And a lake for paddling in. How fun are these swan boats? Reminds me of Make Way for Ducklings.


I attempted a selfie with Rosie while we were on the water. She was very dubious about wearing a lifejacket at first, but once we got going, she seemed to warm up to the idea of messing about in boats.


And there was a family of real swans!


I made myself a new sundress to wear on my birthday. It's been a long time since I've made a vintage-inspired dress to wear! This one was cobbled together from a vintage 80s pattern of my mom's and a basic sundress pattern of mine, and I drafted the 50s-inspired bodice details myself. The navy gingham came from Hobby Lobby. I have been pleasantly surprised by their fabric offerings lately! I think they are making an effort to cater to home apparel sewists (not just quilters and crafters), which I appreciate.



Then home for a lovely birthday dinner at my mom's. I always look forward to pink roses in June.


I feel very blessed indeed to have so much love showered on me on my birthday.

Tuesday, June 9, 2015

UFO sighting

When I reorganized my sewing room at the beginning of the year, it allowed me to gather all my "sewing stuff" into one place and take stock of what I have. I found a number of UFOs (unfinished objects, in crafting parlance) that I either needed to finish or toss. This one dates back to the summer of 2013. The fabric is a cotton lawn from Fashion Fabrics Club that my kids gave me for my birthday, along with the fabric that became the first rendition of my "mama's favorite" maxi dress. I finally cut it out last summer, but the project stalled and I never got it finished, until recently.

blue ikat skirt

It is a pretty simple skirt, so I didn't use a pattern. The waistband is shirred elastic thread, and the skirt is lined to the ruffle with white rayon challis. The hemline is cut in a gentle high-low shape, my first foray into that trend (it's probably not trendy anymore, eh? I'm not really on top of things). It's actually a little big for me right now, since I've lost some weight since last summer -- it doesn't stay at my waist very well, which is where I'd like to wear it. However, I think this feature will make it a nice maternity and post-partum skirt.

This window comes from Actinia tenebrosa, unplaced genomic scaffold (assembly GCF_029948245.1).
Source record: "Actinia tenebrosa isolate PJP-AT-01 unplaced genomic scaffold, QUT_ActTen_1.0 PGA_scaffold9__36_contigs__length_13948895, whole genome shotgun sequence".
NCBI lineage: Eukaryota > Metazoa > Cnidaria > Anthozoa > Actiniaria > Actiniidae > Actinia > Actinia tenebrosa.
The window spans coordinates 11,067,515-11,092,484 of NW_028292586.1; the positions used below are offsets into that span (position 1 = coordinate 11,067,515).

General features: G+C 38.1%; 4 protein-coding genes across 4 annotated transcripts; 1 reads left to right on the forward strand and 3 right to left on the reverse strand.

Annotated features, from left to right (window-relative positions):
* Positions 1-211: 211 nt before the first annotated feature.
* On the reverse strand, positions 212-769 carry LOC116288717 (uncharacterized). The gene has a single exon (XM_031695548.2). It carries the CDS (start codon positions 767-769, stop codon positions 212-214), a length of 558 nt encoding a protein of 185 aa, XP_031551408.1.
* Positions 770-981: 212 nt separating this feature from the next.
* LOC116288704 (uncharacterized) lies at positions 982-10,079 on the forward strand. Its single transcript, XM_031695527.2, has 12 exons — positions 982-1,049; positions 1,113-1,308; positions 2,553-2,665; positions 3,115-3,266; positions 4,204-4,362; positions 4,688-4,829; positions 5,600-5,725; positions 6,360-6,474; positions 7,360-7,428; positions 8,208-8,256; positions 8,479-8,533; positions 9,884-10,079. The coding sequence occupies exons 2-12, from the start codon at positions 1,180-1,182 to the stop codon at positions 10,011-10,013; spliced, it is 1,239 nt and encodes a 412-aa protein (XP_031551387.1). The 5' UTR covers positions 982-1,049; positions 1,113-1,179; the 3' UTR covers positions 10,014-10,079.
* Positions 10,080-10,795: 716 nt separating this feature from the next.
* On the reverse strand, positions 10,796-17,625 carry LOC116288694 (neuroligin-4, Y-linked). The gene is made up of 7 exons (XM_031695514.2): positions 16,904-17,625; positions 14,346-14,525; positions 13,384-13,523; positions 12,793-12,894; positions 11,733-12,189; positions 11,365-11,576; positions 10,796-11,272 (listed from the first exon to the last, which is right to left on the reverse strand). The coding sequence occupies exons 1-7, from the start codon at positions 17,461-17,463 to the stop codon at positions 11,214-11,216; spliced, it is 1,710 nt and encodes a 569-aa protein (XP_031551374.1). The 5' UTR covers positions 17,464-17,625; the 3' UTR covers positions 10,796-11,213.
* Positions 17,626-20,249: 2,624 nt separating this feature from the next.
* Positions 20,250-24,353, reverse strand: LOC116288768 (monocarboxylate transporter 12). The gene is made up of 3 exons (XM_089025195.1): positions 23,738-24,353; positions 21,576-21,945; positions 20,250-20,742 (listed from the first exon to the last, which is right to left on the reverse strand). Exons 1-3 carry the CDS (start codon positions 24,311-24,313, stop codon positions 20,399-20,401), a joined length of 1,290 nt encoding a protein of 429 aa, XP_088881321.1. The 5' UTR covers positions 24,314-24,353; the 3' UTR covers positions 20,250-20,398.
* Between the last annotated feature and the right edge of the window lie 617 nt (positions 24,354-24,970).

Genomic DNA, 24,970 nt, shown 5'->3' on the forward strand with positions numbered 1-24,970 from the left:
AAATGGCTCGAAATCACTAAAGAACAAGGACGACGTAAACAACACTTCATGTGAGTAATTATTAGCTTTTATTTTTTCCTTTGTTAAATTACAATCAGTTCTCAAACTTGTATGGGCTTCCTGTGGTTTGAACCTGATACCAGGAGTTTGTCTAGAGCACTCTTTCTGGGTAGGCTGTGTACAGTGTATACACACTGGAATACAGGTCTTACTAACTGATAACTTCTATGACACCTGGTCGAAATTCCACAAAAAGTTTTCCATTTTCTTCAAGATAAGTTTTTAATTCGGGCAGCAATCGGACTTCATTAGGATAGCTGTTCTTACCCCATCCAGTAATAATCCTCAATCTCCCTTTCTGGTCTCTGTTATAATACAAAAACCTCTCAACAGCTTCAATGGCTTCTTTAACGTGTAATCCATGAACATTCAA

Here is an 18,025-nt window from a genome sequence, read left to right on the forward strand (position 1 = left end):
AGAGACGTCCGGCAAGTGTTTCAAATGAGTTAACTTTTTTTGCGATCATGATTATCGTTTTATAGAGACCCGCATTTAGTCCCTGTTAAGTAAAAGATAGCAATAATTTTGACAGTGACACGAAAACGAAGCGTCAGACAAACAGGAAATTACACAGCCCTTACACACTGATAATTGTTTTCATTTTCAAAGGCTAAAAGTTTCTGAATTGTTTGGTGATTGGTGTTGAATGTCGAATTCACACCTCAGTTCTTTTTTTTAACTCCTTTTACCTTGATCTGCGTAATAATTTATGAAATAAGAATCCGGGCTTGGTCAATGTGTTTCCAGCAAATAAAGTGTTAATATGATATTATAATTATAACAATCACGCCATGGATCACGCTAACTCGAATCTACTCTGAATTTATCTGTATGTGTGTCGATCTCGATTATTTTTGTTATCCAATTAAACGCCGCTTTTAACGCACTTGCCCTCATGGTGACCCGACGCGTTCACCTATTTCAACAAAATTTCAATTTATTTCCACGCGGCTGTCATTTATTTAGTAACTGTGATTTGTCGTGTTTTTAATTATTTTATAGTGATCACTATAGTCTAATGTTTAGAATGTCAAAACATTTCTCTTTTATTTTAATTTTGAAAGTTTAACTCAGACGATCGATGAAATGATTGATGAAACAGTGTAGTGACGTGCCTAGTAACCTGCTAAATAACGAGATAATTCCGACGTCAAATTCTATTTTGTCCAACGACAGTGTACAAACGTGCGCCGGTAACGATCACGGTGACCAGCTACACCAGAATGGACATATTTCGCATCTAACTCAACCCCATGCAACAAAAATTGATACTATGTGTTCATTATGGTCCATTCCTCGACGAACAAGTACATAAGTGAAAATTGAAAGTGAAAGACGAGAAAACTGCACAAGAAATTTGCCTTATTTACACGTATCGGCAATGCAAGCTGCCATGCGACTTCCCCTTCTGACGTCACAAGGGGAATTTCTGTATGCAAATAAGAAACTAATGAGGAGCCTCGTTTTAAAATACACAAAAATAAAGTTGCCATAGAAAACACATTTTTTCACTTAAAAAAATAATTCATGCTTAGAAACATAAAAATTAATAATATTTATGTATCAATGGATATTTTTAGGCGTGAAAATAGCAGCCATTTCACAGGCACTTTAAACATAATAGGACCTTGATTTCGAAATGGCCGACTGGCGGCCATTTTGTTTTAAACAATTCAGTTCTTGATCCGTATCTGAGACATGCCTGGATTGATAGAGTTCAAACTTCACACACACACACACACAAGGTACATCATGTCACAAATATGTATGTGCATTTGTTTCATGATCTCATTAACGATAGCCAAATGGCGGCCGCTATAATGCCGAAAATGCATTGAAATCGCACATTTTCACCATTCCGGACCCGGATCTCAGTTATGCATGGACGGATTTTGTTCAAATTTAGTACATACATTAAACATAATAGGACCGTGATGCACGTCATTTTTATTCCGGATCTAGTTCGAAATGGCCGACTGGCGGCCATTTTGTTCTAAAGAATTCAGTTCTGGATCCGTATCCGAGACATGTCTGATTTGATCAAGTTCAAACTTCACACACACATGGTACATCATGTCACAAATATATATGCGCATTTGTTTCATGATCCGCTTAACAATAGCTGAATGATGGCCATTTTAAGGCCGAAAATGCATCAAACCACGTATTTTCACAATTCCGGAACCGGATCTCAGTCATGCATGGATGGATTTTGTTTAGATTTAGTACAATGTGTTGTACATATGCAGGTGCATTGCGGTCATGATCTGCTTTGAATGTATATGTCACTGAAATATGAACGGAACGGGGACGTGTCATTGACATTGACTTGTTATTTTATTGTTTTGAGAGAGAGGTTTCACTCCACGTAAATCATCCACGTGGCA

blue ikat skirt

I've realized I've not shared a sewing project for myself since before Rosie was born! I hope that will change this summer -- along with my two other UFO skirts, I'd enjoy sewing up a new everyday dress or two for the summertime. What's in your summer project lineup?

Tuesday, May 26, 2015

Vintage Simplicity 3939: Seersucker

Seersucker sundress

Lavinia is getting to the age where she enjoys wearing dresses, so I'm happy to oblige by sewing up a few! I happened to have this vintage pattern in a size 3 in my stash, so I used some cotton seersucker (also from my stash) and whipped this up for her.

Seersucker sundress

The original pattern calls for tucks and rick-rack to add a little interest. I can't buy any rick-rack in soft, vintage colors locally, so I used the white rick-rack I had on hand. It doesn't "pop" very much, but adds a subtle touch of interest. I ended up taking out the bodice darts called for in the pattern -- I think it's pretty typical for a three-year-old's waist measurement to be the same as her chest! No shaping needed!

Seersucker sundress